Fourteen conservative Senators in the United States have raised questions regarding the Navy's "Digital Ambassador" Pilot Program. They have written to the Secretary of the Navy, Carlos Del Toro, requesting a detailed explanation and additional information regarding the recent selection of a TikTok drag queen influencer for the program. The Senators have valid concerns about the promotion of an app that has been banned and behavior that is considered inappropriate in a professional environment.
Senators Demand to Know Why the Navy Is Using a CCP Spy App Drag Queen for Recruitment https://t.co/3Pg5QxV1Mq
— LPC:MAGA (@PabloLeslie) May 4, 2023
These concerns are justified since the No TikTok on Government Devices Act was passed by Congress and signed into law by President Biden on December 29, 2022. The act was a response to genuine fears that China may use its legal and regulatory authority to acquire private user data or spread misinformation or narratives in favor of the Chinese Communist Party (CCP).
The senators have valid concerns about the Navy's use or endorsement of the Chinese Communist Party spy app, TikTok, which is banned on government smartphones for recruitment purposes. With China's track record of compromising the personal information of millions of federal employees, there is a risk that the CCP could use the same micro-targeting methods employed in recruitment to target the cleared workforce, their families, and close associates. The Navy must prioritize the privacy and security of its service members and ambassadors by refraining from promoting the use of TikTok on their personal devices.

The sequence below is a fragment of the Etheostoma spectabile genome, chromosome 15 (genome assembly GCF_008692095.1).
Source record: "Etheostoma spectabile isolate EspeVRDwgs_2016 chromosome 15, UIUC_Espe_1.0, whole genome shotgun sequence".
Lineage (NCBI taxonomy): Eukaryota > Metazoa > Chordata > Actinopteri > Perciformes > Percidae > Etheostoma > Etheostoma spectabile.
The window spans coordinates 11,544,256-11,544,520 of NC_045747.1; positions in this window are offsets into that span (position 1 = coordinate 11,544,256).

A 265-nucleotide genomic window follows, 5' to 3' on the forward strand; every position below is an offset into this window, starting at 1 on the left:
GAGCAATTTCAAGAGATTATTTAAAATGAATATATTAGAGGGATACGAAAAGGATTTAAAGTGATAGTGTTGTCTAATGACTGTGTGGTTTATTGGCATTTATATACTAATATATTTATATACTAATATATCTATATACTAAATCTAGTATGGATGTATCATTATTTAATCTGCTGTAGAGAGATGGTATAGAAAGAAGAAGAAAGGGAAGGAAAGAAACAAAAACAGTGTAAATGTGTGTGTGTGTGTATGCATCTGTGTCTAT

Moreover, the senators expressed unease about the Navy's support of the personal posts made by its influencers and ambassadors. The senators questioned where the Navy draws the line on promoting the personal activities of its influencers, and whether it would even consider recruiting burlesque or exotic dancers. Such actions are inappropriate for a professional workplace or the United States military and should not be promoted.
The current military recruiting crisis demands that a broader eligible population be targeted, but not at the expense of privacy, security, or professionalism. The senators have reminded the Secretary of the Navy to adhere to both the letter and the spirit of the law and its own social media policies while modernizing its recruitment campaigns to establish a powerful and professional fleet capable of defending America's interests, deterring aggression, and preserving the freedom of the seas.
As a result, the senators have requested the Navy to provide answers to a series of questions by May 24 about the Digital Ambassador Pilot Program's status, the expenditure of federal funds on the program, and the recruiters' and public affairs officers' use of TikTok. It is imperative for the Navy to respond promptly and provide answers to these legitimate concerns raised by the senators.